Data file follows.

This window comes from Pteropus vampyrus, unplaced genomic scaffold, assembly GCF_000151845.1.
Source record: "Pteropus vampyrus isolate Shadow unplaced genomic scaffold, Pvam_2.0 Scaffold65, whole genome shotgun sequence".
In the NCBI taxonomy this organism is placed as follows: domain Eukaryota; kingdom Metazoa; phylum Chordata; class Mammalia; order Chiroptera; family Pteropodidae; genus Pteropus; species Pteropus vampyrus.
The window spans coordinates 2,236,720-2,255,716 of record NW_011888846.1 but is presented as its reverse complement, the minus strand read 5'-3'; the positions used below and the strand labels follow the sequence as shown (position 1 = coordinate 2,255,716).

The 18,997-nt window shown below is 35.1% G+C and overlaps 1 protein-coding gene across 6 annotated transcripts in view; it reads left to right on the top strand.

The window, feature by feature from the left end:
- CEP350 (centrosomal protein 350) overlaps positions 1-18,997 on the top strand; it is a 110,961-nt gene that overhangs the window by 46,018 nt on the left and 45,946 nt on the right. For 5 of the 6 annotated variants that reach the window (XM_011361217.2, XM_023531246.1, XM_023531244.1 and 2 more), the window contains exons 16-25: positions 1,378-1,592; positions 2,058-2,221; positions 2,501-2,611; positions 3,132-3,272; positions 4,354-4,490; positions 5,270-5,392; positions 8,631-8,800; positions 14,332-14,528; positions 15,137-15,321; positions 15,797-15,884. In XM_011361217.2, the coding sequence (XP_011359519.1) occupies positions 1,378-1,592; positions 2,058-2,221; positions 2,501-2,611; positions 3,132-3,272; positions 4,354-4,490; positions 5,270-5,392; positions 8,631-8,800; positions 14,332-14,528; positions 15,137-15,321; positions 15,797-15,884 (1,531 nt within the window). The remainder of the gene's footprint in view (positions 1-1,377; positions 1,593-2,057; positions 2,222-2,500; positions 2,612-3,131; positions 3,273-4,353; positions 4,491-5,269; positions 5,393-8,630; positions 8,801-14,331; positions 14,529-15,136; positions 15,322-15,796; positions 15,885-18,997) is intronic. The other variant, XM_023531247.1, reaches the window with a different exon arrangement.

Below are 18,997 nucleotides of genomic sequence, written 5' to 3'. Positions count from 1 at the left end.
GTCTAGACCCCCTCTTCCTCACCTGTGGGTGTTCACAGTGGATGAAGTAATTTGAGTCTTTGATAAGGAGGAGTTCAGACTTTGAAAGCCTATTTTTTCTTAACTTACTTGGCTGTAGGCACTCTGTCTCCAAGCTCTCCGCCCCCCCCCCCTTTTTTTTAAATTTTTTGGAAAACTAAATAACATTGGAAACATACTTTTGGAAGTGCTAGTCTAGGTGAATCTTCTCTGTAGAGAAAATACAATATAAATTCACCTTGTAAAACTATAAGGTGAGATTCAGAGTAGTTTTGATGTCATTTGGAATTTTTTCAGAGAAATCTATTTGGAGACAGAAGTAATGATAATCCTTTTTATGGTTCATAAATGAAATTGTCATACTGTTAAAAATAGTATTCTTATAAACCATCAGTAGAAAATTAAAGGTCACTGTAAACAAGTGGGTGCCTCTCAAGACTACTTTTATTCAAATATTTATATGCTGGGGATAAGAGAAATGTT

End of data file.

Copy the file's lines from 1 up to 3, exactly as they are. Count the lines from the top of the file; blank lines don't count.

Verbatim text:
This window comes from Pteropus vampyrus, unplaced genomic scaffold, assembly GCF_000151845.1.
Source record: "Pteropus vampyrus isolate Shadow unplaced genomic scaffold, Pvam_2.0 Scaffold65, whole genome shotgun sequence".
In the NCBI taxonomy this organism is placed as follows: domain Eukaryota; kingdom Metazoa; phylum Chordata; class Mammalia; order Chiroptera; family Pteropodidae; genus Pteropus; species Pteropus vampyrus.